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  • Eden Shankar

From Waste to Impact: Converting Organic Solid Waste into Green Energy

India is facing a serious issue in effectively dealing with its municipal solid waste (MSW). More sustainable solutions to landfilling must be found and implemented, to secure a healthy future for all citizens, and ensure that we are staying on course with global climate targets. Waste management solutions, such as waste to energy, make for an excellent opportunity to move from a linear, waste-producing economy, to a circular economy, wherein goods are used beyond their intended lifespan. Extending the lifespan of goods, however, must occur in tandem with the reduction of consumption. Any kind of waste-to-energy technology should complement and not compete with waste reduction and reuse (GIZ, 2017).


There are several technologies available that offer solutions to landfilling, one of them being Biomethanation. Biomethanation is the process by which the methane emitted from organic waste is captured, and converted under anaerobic conditions into biogas. Biogas is a renewable energy source that can be used for functions such as fuelling vehicles, cooking, heating homes, and generating electricity. In India, the largest proportion of municipal solid waste is wet waste, representing about 55% of all waste produced (MOHUA, gov.in). This means that of the 62 million tonnes of waste generated every year, about 34.1 million tonnes is organic waste. Anaerobic digesters can yield anywhere from 20m3 to 800m3 per tonne of waste. These numbers indicate that, at the very least, widespread adoption of biomethanation technology could mean that India generates 682,000,000m3 of biogas per year. This is a huge amount of energy that could contribute to India’s rising energy demands whilst simultaneously displacing the use of fossil fuels. The lack of implementation of this technology, as well as low compliance to legislation around waste management, such as segregation at source, makes our enormous production of organic waste, untapped potential. The country is sitting on what is essentially an energy gold mine and we ought to take advantage of it, especially in the present time, where decarbonisation is fundamental to securing a safe and habitable future on Earth.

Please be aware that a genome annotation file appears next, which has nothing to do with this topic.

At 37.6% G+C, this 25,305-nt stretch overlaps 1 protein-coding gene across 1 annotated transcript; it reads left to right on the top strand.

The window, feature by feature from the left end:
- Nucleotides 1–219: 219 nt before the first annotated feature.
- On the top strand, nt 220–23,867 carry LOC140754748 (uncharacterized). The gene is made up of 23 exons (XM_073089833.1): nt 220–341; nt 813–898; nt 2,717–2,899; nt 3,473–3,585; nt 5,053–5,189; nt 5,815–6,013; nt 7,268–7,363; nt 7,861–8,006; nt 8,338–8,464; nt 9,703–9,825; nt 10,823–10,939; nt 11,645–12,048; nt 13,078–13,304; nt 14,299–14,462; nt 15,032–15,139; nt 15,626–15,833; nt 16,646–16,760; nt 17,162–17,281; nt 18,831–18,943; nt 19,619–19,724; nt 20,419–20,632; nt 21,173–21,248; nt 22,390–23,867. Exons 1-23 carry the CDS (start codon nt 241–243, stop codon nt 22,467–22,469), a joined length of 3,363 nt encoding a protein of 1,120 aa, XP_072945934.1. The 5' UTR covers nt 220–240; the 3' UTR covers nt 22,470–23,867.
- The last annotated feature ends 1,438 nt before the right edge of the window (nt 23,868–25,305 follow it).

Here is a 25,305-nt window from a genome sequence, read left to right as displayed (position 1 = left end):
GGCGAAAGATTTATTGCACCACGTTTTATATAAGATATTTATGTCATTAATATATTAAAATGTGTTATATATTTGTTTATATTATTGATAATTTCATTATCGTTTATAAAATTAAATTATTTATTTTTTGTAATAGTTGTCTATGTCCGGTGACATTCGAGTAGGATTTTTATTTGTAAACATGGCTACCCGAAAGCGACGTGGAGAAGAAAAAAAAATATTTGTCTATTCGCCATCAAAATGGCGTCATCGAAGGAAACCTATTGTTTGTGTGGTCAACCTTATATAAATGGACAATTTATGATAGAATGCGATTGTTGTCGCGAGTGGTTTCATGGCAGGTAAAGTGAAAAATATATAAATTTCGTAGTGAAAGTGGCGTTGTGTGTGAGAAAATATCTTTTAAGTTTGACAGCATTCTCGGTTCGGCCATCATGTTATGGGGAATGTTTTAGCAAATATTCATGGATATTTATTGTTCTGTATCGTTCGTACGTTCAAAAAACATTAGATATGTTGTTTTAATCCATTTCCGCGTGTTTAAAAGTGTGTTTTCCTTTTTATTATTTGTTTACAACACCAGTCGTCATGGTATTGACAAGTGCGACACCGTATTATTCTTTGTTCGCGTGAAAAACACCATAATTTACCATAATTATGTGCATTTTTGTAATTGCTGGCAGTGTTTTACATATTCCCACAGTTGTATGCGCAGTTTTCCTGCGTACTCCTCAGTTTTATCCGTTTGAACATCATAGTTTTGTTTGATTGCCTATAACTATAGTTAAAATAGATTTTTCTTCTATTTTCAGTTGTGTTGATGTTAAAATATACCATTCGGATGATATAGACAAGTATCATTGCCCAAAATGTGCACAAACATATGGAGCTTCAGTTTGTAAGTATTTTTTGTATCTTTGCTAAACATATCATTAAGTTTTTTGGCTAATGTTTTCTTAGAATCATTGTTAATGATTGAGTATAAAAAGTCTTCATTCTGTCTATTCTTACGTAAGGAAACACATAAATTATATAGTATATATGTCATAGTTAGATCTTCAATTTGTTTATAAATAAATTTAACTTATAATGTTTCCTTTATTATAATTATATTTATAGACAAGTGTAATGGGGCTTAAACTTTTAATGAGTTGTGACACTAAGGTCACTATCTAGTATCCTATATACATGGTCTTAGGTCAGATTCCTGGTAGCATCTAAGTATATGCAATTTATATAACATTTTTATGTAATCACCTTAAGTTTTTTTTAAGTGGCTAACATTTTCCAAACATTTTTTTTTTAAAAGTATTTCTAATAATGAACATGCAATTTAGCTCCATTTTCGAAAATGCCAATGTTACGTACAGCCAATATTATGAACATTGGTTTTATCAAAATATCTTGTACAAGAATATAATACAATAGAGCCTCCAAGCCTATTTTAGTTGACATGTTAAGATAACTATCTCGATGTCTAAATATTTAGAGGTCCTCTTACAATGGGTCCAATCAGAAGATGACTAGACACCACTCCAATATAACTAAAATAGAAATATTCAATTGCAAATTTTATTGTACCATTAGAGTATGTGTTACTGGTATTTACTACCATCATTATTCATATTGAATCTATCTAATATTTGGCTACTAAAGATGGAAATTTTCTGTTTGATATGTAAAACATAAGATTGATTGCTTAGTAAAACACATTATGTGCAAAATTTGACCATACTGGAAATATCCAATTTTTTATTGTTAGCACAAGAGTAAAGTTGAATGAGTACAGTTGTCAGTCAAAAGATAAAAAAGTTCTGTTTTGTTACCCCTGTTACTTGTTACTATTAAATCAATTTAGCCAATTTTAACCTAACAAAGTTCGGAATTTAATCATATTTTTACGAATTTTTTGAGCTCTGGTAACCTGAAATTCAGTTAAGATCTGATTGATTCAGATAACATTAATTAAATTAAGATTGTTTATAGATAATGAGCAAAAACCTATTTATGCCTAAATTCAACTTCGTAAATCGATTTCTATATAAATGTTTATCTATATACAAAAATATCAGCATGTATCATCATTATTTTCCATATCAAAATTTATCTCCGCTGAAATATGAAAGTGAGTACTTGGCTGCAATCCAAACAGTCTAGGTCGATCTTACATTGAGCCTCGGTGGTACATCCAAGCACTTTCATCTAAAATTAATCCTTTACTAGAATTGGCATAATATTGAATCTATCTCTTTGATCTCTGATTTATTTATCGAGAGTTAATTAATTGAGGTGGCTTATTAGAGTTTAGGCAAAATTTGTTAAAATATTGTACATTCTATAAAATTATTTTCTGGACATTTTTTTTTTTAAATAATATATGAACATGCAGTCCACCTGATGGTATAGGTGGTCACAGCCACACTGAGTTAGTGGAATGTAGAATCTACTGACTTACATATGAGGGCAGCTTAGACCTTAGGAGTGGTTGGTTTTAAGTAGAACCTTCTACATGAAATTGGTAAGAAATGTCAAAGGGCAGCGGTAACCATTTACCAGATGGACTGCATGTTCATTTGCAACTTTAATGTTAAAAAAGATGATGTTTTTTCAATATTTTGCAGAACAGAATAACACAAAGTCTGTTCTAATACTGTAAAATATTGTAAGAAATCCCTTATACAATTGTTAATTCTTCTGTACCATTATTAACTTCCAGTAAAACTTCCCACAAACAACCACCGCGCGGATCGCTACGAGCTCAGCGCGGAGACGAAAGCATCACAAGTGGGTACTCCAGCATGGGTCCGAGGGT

Sustainable Impacts: Organic Waste to Bio-CNG & Organic Fertilizer Plant


Despite having several barriers to its implementation biomethanation offers an undeniably profitable return on investment. It is a highly viable option to solve waste disposal issues. Inspired by our visit to a biomethanation plant in Bangalore, set up by Sustainable Impacts Pvt ltd, a 50:50 joint venture between Hasiru Dala Innovations and Carbon Masters, we learned about the untapped potential of organic waste through biomethanation. In this post, we will discuss how biomethanation works, and why the end product, purified, compressed biogas, is a resource worth producing.